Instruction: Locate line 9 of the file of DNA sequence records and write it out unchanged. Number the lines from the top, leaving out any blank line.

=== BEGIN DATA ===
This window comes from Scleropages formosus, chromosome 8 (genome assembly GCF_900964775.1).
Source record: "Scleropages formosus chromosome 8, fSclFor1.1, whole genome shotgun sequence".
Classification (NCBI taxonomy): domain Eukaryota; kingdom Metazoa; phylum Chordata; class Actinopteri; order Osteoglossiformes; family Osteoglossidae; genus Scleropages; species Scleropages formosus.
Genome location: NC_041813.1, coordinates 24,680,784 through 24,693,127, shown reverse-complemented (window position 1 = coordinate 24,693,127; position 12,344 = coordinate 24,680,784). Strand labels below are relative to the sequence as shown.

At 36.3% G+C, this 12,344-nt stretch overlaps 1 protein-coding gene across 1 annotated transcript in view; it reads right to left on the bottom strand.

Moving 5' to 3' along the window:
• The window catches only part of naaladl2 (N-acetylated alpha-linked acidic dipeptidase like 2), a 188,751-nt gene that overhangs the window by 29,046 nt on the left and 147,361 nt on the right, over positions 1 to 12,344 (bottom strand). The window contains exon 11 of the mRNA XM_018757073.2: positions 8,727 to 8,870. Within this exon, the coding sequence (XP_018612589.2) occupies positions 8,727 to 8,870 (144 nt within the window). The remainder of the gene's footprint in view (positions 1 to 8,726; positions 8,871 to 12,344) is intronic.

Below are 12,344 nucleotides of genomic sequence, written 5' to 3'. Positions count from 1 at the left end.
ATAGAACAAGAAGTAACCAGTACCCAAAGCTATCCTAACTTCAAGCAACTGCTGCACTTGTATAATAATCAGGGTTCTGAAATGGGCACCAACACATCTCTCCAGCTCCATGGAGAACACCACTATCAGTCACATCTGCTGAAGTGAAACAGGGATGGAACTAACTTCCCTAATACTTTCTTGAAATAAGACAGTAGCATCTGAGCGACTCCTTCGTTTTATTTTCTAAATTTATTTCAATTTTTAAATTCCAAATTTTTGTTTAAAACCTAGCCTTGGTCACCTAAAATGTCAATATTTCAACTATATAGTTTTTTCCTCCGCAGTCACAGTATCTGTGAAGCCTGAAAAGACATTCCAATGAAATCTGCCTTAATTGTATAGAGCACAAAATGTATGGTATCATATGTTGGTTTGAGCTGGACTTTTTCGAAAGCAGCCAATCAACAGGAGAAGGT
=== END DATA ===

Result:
ATAGAACAAGAAGTAACCAGTACCCAAAGCTATCCTAACTTCAAGCAACTGCTGCACTTGTATAATAATCAGGGTTCTGAAATGGGCACCAACACATCTCTCCAGCTCCATGGAGAACACCACTATCAGTCACATCTGCTGAAGTGAAACAGGGATGGAACTAACTTCCCTAATACTTTCTTGAAATAAGACAGTAGCATCTGAGCGACTCCTTCGTTTTATTTTCTAAATTTATTTCAATTTTTAAATTCCAAATTTTTGTTTAAAACCTAGCCTTGGTCACCTAAAATGTCAATATTTCAACTATATAGTTTTTTCCTCCGCAGTCACAGTATCTGTGAAGCCTGAAAAGACATTCCAATGAAATCTGCCTTAATTGTATAGAGCACAAAATGTATGGTATCATATGTTGGTTTGAGCTGGACTTTTTCGAAAGCAGCCAATCAACAGGAGAAGGT